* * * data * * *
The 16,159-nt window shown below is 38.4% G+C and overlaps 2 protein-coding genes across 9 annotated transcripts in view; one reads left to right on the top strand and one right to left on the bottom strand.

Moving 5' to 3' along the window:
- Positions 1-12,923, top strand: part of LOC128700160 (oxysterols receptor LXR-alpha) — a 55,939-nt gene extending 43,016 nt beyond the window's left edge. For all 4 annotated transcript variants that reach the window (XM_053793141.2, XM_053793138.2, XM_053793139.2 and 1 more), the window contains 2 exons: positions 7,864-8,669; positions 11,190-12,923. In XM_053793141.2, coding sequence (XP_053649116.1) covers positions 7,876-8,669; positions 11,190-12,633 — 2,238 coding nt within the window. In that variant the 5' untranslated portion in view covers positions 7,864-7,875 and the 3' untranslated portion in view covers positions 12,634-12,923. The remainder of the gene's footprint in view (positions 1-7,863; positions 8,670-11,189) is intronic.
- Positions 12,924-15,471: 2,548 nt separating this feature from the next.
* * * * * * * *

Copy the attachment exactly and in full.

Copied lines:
The 16,159-nt window shown below is 38.4% G+C and overlaps 2 protein-coding genes across 9 annotated transcripts in view; one reads left to right on the top strand and one right to left on the bottom strand.

Moving 5' to 3' along the window:
- Positions 1-12,923, top strand: part of LOC128700160 (oxysterols receptor LXR-alpha) — a 55,939-nt gene extending 43,016 nt beyond the window's left edge. For all 4 annotated transcript variants that reach the window (XM_053793141.2, XM_053793138.2, XM_053793139.2 and 1 more), the window contains 2 exons: positions 7,864-8,669; positions 11,190-12,923. In XM_053793141.2, coding sequence (XP_053649116.1) covers positions 7,876-8,669; positions 11,190-12,633 — 2,238 coding nt within the window. In that variant the 5' untranslated portion in view covers positions 7,864-7,875 and the 3' untranslated portion in view covers positions 12,634-12,923. The remainder of the gene's footprint in view (positions 1-7,863; positions 8,670-11,189) is intronic.
- Positions 12,924-15,471: 2,548 nt separating this feature from the next.